Regatta director Iain Murray is getting concerned at the non-stop nature of the schedule now as he tries to complete the regatta.
It is due to finish on Tuesday (NZ time) if it goes the distance. But if there are more weather delays it will be run till the bitter end regardless.
Team New Zealand can finish it quickly, or Oracle can continue to drag this out - with the weather gods on their side.
Murray's worries are the toll that is being taken on bodies and boats with this endless cycle of racing that has eaten into every available lay day since Monday and must push on without any breaks if the schedule is adhered to.
He will talk to the teams about their view on the scenario and see if they want to get a break for some boat maintenance.
"I would like to have a discussion with the crews about what they are feeling," Murray said this morning.
"Are the crews up to racing these boats? Are there maintenance issues starting to appear? Are they on top of all that?
"The last thing we want to do is end this with an accident."
Team New Zealand changed grinders between the restarted race today with Winston Macfarlane making way for team boss Grant Dalton.
Oracle, with all their boat development and testing on last week's lay-days have only had one day off the water since this gripping final started.
That's an incredible endurance run.
Murray said the way the teams were racing the giant catamarans brought pressures on boats and crews that needed to be looked at.
"We do have to keep in mind these are exceptionally high performance boats. They have been put through probably more than anything we anticipated with the way they are throwing them around in the tacks, the jibes, the loads foiling around the bottom marks ... extraordinary things are happening with these boats."
Murray said he wasn't "being blindfolded" by the competition that has enthralled viewers.
"One of my endeavours is to get this event completed as well as we can but to keep the safety of the crews foremost," Murray said.
"It's all very easy to lose sight of the fact that these guys are doing unbelievable things in bringing us some incredible races.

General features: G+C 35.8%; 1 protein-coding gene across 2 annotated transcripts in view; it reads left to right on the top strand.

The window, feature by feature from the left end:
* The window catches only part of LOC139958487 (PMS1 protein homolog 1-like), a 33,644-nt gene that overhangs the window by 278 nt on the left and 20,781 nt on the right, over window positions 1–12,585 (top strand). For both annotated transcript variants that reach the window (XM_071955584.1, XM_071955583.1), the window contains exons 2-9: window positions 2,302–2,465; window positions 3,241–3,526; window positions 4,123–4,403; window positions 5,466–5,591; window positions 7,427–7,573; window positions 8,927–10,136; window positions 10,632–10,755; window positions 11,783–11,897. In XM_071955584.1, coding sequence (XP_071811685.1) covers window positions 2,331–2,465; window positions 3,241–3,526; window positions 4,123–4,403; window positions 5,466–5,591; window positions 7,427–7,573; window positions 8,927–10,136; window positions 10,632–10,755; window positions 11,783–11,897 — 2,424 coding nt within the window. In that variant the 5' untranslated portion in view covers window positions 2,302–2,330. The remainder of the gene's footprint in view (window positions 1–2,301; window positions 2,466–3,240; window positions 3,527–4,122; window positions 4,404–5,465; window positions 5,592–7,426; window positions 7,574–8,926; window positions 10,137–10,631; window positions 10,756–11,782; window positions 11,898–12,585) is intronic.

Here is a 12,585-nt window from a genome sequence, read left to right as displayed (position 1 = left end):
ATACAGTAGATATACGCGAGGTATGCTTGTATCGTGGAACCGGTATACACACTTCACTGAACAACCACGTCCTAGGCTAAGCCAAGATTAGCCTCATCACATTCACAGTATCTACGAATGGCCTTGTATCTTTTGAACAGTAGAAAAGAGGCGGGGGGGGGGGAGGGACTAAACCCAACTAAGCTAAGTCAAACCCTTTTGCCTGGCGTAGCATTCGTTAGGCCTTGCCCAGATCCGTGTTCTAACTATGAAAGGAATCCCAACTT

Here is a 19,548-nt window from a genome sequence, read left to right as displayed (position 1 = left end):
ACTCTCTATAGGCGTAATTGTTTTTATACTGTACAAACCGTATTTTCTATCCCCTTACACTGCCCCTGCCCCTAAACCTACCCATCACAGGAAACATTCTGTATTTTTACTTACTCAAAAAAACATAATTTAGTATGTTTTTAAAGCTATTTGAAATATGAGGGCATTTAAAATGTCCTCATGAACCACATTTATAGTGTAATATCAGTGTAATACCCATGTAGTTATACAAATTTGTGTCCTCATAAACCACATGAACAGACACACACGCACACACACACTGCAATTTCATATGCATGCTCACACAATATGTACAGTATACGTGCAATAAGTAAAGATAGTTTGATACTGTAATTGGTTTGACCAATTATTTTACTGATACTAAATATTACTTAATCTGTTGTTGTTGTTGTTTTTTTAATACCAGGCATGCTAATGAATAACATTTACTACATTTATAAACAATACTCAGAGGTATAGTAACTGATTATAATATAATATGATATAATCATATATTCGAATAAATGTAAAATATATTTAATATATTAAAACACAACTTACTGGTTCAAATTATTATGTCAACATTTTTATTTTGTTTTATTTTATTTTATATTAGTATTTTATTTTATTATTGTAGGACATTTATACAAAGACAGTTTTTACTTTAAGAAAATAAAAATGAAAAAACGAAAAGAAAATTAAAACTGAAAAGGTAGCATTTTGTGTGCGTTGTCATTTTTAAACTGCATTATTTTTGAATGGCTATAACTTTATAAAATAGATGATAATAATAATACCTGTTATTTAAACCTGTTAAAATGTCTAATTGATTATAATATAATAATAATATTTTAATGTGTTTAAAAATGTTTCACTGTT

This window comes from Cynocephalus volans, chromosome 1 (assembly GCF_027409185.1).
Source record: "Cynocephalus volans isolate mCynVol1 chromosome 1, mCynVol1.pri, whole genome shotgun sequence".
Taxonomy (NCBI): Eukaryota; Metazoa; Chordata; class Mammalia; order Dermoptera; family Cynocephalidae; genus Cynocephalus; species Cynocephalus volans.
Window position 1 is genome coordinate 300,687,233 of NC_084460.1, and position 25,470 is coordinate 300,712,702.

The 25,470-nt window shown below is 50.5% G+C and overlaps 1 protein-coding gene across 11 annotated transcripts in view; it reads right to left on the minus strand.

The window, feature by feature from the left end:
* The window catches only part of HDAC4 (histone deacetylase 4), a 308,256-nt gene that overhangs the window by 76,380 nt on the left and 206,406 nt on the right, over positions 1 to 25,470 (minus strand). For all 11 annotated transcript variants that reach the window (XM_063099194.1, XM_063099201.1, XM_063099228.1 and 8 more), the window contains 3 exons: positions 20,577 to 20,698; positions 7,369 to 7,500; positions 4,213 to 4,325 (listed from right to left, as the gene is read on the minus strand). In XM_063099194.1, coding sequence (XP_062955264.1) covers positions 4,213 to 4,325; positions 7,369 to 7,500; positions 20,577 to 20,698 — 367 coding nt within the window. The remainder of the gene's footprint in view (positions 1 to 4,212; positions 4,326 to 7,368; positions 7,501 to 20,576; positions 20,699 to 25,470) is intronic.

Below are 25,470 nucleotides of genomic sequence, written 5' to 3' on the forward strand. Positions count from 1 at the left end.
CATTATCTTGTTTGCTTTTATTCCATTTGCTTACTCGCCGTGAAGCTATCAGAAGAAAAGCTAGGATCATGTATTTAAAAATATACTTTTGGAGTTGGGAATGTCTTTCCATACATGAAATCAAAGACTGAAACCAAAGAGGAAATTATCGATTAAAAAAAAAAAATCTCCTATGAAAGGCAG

"But as you saw with New Zealand we have had a nosedive and a near-capsize ... an accident is only fractions of a degree or seconds away .... or a minor something not happening.
"We don't want to lose sight of the fact that we are being over-run by putting boats out there that aren't getting the maintenance.
"At some stage ... it's unrealistic to think you can sail these boats every day in strong winds and take them home and not need a day to catch up."
The disappointment was written on the faces of thousands of people who had forgone a sleep in to watch the Americas Cup on Auckland's Waterfront this morning
For the first time since racing began both Shed 10 and The Cloud were open and both were jam packed with supporters, many who had queued from as early as 6am in order to get a good spot.
Among those watching were Sarah-Jane Blake, the daughter of the late Sir Peter Blake; Auckland mayor Len Brown, musician Dave Dobbyn and friends and families of both sailors and boat builders.
Oracle's win was met with polite applause, a far cry from the cheering when it was thought Emirates Team New Zealand was winning the first race.
Fans said they felt "gutted".
One said "we should have won it the first time round. I am broken I am speechless, I am nearly crying."
"The second race was absolutely gut wrenching. When we led across the start we actually thought we had it nailed and for those guys to dodge a bullet and come back like that it was just heart wrenching."